I can hear them well before the sun rises. They are up breaking camp, preparing for the day, making us breakfast.
They each carry 25 Kg on their backs over the same trail that I struggle to negotiate.
They leave after we leave, pass us on the trail, and arrive at camp before us.
They applaud us as we leave camp, and again as we enter camp at the end of the day. Seriously, they applaud us.
They are, in a word, amazing and I am in awe of the work that they do.
Watching the porters on the trail it is easy to see that there are many levels of support. Many carry their loads in a traditional manner tied to them in a way that I can’t figure out and that looks precarious at best. Some wear only leather sandals cushioned with dried grass that they gather on the trailside. Some travel alone, others in small groups.
The porters of Llama Path seem to have a sense of camaraderie and look to be well supported in the job that they do. They all wear a uniform that, at first, seems a bit much but, in the end, shows that they are well dressed and taken care of. They all have decent clothes to wear, good shoes on their feet, and a backpack on their back that best carries the load. They travel together, in a pack that is impressive to see coming and going.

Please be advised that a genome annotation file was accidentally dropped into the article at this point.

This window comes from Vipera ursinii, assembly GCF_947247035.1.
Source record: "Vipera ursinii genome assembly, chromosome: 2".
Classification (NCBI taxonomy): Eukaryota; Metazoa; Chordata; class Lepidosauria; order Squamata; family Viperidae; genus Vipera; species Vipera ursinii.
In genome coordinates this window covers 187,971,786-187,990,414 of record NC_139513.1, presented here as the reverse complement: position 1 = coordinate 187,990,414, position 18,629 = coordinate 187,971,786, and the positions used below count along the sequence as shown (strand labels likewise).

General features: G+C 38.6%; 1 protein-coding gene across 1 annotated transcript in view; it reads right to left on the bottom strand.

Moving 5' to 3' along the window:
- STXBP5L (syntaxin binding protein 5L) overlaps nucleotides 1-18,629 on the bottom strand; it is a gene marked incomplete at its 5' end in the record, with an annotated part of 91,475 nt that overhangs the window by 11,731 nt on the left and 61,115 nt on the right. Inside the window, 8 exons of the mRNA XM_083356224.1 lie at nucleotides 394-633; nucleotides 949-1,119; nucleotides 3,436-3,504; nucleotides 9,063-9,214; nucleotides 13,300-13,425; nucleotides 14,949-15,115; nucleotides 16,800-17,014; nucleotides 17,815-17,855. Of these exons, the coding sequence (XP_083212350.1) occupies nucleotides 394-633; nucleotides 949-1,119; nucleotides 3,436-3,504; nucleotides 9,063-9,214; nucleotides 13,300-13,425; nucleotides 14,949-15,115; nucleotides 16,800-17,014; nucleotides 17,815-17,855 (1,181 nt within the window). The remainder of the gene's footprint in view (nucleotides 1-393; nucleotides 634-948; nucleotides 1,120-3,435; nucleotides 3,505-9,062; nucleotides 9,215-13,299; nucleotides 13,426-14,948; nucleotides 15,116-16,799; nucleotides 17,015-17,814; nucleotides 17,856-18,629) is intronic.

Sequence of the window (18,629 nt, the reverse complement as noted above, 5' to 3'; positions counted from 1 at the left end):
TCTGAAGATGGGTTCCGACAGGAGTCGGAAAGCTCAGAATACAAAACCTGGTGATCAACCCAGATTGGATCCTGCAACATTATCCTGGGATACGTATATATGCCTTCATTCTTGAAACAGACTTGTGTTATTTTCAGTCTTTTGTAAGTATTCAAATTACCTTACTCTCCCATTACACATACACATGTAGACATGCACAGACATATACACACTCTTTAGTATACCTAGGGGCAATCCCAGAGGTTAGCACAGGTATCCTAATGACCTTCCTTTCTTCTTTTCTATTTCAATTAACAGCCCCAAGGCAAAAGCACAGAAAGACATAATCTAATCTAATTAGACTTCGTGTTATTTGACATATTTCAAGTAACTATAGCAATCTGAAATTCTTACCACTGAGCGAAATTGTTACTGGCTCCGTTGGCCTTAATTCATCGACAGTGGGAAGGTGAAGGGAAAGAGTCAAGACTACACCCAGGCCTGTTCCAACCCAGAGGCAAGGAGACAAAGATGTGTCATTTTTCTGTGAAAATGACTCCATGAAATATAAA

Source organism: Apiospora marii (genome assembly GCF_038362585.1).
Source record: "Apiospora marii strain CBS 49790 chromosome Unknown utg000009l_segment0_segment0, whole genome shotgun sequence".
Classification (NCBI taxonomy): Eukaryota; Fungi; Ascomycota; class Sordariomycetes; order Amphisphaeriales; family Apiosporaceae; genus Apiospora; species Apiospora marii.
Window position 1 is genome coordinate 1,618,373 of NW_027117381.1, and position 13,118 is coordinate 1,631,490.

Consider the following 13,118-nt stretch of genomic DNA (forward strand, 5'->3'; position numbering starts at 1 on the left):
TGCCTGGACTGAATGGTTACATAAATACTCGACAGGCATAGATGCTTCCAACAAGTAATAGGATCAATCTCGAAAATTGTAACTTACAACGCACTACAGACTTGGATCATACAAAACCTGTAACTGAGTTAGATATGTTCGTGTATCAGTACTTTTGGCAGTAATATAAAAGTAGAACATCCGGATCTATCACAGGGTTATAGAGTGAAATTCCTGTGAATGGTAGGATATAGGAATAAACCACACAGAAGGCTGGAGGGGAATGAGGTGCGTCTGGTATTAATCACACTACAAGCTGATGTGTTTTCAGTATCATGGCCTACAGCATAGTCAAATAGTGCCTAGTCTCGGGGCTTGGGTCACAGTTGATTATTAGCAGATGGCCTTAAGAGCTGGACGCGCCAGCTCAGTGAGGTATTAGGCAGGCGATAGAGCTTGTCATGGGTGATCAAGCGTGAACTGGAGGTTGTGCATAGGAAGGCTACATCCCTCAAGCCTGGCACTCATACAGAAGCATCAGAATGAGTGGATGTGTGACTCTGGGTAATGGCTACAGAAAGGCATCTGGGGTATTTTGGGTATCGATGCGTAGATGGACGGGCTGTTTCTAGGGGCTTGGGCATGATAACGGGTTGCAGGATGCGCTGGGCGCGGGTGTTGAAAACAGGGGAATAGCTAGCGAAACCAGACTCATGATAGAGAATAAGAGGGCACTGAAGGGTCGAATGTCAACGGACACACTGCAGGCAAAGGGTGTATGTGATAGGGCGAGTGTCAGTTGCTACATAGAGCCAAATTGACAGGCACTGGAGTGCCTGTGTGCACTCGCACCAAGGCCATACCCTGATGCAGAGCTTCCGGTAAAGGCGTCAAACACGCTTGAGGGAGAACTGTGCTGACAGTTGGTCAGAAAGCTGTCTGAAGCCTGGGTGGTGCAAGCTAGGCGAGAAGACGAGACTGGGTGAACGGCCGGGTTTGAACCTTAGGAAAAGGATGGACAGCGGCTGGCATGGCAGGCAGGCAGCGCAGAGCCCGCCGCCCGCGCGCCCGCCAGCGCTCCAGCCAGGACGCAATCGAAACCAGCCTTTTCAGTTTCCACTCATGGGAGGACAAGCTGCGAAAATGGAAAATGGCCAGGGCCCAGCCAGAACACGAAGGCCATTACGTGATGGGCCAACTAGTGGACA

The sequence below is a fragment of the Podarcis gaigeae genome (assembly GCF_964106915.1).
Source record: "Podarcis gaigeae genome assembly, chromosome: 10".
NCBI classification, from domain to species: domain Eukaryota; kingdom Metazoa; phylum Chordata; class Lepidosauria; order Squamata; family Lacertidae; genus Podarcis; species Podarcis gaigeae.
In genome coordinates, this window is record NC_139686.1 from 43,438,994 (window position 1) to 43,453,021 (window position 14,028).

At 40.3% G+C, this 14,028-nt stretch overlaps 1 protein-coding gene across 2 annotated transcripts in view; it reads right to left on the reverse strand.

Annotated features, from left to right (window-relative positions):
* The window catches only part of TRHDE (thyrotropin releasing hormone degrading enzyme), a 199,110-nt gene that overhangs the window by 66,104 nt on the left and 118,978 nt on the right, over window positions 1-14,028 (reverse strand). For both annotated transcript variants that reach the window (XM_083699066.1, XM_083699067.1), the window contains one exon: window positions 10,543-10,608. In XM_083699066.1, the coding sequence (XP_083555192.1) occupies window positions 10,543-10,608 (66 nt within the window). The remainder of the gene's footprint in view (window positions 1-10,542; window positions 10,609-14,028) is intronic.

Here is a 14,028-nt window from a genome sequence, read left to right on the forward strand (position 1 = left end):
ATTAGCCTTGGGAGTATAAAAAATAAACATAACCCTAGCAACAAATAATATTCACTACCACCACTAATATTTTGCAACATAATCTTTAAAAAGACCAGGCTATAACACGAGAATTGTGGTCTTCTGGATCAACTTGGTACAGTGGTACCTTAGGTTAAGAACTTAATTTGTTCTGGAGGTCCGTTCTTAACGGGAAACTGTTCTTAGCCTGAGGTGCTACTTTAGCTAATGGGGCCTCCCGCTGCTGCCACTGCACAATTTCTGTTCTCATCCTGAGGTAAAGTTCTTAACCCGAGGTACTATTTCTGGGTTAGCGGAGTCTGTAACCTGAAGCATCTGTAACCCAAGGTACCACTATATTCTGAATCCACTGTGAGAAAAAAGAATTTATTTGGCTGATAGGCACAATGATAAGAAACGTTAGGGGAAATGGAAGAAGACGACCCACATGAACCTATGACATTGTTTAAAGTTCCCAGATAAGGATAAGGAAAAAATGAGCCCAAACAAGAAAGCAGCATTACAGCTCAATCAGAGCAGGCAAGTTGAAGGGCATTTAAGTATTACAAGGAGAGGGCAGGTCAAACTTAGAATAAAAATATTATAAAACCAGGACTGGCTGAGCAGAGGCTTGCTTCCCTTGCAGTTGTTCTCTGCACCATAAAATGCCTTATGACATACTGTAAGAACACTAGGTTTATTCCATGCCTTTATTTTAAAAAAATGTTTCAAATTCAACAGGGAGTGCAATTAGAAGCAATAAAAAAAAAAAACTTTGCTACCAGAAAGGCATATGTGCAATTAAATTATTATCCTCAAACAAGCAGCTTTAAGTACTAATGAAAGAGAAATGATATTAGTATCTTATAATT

They typically are native Andean men, made of sturdy stock with strong backs and legs, who do this work for a little while and then return to their villages with the money to support their families. They are all kind, smile easily and have a good rapport with the tour guide, often laughing and joking with him.
They work hard but also have plenty of downtime when the work is done. Then they can be found chatting in small groups, checking their cellphones, playing soccer if there is room, or sleeping just about anywhere a body can lie down.
We are grateful for the work they do, realizing just how difficult this trek would be without them.
We take to applauding them loudly as they pass us on the trail. It’s the only way we know to show them how much we appreciate them and the work that they do. Well, that and the handsome tip we all eagerly gave at the end of the trail.